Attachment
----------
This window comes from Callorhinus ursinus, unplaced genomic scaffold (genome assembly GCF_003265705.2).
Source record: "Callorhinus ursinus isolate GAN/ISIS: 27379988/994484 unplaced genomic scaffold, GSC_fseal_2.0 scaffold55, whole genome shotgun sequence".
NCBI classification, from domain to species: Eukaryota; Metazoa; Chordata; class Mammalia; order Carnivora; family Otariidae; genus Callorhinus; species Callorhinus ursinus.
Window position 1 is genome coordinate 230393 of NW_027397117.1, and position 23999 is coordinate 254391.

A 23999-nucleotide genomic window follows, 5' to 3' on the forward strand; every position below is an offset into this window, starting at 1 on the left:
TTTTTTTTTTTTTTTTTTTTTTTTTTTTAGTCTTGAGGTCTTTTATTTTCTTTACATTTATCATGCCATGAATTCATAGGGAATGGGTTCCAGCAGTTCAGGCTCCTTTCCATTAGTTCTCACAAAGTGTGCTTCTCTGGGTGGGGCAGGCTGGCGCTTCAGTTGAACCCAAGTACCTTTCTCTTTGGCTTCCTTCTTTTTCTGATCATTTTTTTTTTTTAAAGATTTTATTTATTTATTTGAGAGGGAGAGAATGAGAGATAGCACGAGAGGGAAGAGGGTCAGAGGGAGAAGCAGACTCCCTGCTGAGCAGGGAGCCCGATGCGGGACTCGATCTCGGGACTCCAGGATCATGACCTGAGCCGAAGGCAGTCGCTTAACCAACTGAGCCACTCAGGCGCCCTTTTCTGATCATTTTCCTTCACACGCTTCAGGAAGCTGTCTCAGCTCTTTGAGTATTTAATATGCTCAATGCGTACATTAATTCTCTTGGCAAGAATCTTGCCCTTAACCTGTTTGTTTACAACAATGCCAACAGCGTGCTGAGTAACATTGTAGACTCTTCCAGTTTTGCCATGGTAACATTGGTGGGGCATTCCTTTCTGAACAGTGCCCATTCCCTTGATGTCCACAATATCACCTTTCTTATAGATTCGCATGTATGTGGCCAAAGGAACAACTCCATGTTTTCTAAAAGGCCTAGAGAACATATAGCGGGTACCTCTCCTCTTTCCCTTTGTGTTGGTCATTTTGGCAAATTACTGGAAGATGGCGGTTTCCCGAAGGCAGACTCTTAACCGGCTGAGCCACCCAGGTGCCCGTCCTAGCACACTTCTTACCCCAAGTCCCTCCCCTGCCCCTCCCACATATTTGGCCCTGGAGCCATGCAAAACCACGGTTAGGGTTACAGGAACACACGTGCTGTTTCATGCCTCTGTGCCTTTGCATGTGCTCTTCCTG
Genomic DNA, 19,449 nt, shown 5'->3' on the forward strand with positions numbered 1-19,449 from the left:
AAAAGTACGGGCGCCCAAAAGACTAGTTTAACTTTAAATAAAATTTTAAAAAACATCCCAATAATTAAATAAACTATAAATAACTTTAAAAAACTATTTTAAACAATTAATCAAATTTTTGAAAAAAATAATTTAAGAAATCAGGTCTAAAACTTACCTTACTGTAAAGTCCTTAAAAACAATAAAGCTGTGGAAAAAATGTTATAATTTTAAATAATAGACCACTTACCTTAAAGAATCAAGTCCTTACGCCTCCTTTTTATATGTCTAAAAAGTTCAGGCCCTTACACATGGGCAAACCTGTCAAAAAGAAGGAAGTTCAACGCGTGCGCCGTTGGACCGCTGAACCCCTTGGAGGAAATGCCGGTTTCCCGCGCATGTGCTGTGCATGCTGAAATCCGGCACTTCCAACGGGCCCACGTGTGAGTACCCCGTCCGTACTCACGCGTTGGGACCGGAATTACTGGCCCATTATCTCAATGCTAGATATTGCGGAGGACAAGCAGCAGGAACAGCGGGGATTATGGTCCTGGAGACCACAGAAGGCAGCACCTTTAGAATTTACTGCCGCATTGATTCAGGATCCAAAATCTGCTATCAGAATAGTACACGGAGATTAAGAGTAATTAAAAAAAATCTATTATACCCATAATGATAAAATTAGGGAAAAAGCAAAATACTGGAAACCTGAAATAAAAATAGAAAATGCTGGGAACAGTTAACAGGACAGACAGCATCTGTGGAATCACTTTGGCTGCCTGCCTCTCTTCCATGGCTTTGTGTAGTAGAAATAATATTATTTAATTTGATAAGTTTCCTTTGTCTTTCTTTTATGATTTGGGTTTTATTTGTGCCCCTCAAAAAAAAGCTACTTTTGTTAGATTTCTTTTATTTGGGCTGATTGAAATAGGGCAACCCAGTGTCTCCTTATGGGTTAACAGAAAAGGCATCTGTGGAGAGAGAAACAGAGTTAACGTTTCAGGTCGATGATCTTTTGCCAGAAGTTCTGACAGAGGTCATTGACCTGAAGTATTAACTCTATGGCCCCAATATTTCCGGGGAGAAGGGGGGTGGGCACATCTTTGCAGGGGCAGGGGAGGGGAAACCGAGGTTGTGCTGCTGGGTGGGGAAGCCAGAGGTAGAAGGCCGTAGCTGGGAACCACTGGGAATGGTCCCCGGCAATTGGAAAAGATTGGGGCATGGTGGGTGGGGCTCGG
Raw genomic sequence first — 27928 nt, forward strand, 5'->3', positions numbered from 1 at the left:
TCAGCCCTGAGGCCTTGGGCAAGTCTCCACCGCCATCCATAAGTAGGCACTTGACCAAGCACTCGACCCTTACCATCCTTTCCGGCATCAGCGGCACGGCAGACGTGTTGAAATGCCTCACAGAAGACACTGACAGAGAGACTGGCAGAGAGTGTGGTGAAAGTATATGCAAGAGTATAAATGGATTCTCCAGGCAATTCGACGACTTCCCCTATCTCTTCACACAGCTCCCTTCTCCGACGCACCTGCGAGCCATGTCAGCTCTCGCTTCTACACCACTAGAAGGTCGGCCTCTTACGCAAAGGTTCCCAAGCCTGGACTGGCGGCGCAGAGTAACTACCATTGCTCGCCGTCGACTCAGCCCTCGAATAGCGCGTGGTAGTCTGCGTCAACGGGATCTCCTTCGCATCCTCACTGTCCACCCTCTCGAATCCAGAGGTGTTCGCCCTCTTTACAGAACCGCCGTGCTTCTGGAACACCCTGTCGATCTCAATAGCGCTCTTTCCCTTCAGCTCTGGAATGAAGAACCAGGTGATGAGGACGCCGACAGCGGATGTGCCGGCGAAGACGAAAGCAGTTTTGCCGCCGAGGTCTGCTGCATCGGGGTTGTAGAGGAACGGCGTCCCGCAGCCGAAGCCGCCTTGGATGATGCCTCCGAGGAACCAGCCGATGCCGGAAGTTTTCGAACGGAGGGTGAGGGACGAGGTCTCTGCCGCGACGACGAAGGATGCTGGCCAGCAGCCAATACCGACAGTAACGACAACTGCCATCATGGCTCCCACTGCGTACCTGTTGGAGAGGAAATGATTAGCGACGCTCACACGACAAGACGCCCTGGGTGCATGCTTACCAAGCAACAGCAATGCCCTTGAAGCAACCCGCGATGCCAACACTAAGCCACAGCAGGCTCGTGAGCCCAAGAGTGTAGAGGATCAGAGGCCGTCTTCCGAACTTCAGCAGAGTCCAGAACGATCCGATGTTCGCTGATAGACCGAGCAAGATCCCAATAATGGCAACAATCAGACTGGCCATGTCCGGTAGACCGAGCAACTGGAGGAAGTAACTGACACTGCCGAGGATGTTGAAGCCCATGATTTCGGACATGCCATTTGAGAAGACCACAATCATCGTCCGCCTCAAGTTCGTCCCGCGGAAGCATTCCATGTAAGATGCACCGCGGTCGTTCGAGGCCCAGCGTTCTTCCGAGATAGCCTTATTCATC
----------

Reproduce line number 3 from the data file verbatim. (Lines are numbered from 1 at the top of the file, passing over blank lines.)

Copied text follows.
NCBI classification, from domain to species: Eukaryota; Metazoa; Chordata; class Mammalia; order Carnivora; family Otariidae; genus Callorhinus; species Callorhinus ursinus.